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1.
ACS omega ; 7(36):31935-31944, 2022.
Article in English | EuropePMC | ID: covidwho-2012338

ABSTRACT

The portfolio of SARS-CoV-2 small molecule drugs is currently limited to a handful that are either approved (remdesivir), emergency approved (dexamethasone, baricitinib, paxlovid, and molnupiravir), or in advanced clinical trials. Vandetanib is a kinase inhibitor which targets the vascular endothelial growth factor receptor (VEGFR), the epidermal growth factor receptor (EGFR), as well as the RET-tyrosine kinase. In the current study, it was tested in different cell lines and showed promising results on inhibition versus the toxic effect on A549-hACE2 cells (IC50 0.79 μM) while also showing a reduction of >3 log TCID50/mL for HCoV-229E. The in vivo efficacy of vandetanib was assessed in a mouse model of SARS-CoV-2 infection and statistically significantly reduced the levels of IL-6, IL-10, and TNF-α and mitigated inflammatory cell infiltrates in the lungs of infected animals but did not reduce viral load. Vandetanib also decreased CCL2, CCL3, and CCL4 compared to the infected animals. Vandetanib additionally rescued the decreased IFN-1β caused by SARS-CoV-2 infection in mice to levels similar to that in uninfected animals. Our results indicate that the FDA-approved anticancer drug vandetanib is worthy of further assessment as a potential therapeutic candidate to block the COVID-19 cytokine storm.

2.
ACS omega ; 7(32):27950-27958, 2022.
Article in English | EuropePMC | ID: covidwho-1989935

ABSTRACT

Finding antivirals for SARS-CoV-2 is still a major challenge, and many computational and experimental approaches have been employed to find a solution to this problem. While the global vaccination campaigns are the primary driver of controlling the current pandemic, orally bioavailable small-molecule drugs and biologics are critical to overcome this global issue. Improved therapeutics and prophylactics are required to treat people with circulating and emerging new variants, addressing severe infection, and people with underlying or immunocompromised conditions. The SARS-CoV-2 envelope spike is a challenging target for viral entry inhibitors. Pindolol presented a good docking score in a previous virtual screening using computational docking calculations after screening a Food and Drug Administration (FDA)-approved drug library of 2400 molecules as potential candidates to block the SARS-CoV-2 spike protein interaction with the angiotensin-converting enzyme 2 (ACE-2). Here, we expanded the computational evaluation to identify five beta-blockers against SARS-CoV-2 using several techniques, such as microscale thermophoresis, NanoDSF, and in vitro assays in different cell lines. These data identified carvedilol with a Kd of 364 ± 22 nM for the SARS-CoV-2 spike and in vitro activity (EC50 of 7.57 μM, CC50 of 18.07 μM) against SARS-CoV-2 in Calu-3 cells. We have shown how we can apply multiple computational and experimental approaches to find molecules that can be further optimized to improve anti-SARS-CoV-2 activity.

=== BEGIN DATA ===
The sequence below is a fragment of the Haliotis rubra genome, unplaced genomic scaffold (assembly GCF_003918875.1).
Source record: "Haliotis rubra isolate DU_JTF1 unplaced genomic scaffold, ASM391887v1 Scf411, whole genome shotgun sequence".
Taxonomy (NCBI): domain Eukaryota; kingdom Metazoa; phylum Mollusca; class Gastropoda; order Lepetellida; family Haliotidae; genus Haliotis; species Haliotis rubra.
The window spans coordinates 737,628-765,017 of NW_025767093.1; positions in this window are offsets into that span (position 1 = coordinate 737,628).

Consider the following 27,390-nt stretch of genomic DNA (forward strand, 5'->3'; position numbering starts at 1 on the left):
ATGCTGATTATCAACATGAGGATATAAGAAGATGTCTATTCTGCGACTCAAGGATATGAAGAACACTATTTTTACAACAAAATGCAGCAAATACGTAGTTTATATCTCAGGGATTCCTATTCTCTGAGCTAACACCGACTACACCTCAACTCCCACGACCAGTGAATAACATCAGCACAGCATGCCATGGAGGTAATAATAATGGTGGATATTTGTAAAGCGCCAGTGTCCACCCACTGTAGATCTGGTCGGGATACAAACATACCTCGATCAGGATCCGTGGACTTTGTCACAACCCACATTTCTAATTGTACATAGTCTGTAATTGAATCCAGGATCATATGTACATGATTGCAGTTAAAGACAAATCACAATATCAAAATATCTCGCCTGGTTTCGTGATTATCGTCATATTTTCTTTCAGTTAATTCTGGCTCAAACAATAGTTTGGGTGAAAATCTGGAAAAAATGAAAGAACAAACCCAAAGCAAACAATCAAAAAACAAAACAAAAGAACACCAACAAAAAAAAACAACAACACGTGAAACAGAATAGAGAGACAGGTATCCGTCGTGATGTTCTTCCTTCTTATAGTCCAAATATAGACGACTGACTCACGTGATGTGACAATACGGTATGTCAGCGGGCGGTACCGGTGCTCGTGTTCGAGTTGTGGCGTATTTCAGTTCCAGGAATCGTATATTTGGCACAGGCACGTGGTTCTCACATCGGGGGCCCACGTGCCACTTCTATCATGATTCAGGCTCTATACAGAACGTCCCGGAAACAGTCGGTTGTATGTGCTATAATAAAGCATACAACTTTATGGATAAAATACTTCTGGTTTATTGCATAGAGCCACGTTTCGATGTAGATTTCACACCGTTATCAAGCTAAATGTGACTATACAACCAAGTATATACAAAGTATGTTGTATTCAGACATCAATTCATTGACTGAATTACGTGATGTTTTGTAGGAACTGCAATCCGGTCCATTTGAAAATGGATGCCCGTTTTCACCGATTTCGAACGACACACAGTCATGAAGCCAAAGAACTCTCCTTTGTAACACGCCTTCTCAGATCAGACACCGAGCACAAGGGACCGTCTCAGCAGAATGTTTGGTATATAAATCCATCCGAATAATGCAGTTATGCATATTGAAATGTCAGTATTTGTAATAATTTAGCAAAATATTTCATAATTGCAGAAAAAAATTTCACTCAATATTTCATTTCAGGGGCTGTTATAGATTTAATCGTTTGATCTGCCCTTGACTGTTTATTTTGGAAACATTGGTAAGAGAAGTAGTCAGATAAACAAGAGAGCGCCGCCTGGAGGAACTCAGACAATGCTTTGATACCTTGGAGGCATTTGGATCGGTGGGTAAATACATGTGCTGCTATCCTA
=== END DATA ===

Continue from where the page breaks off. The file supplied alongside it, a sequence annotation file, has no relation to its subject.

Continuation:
3.
ACS Infect Dis ; 8(6): 1147-1160, 2022 06 10.
Article in English | MEDLINE | ID: covidwho-1860283

ABSTRACT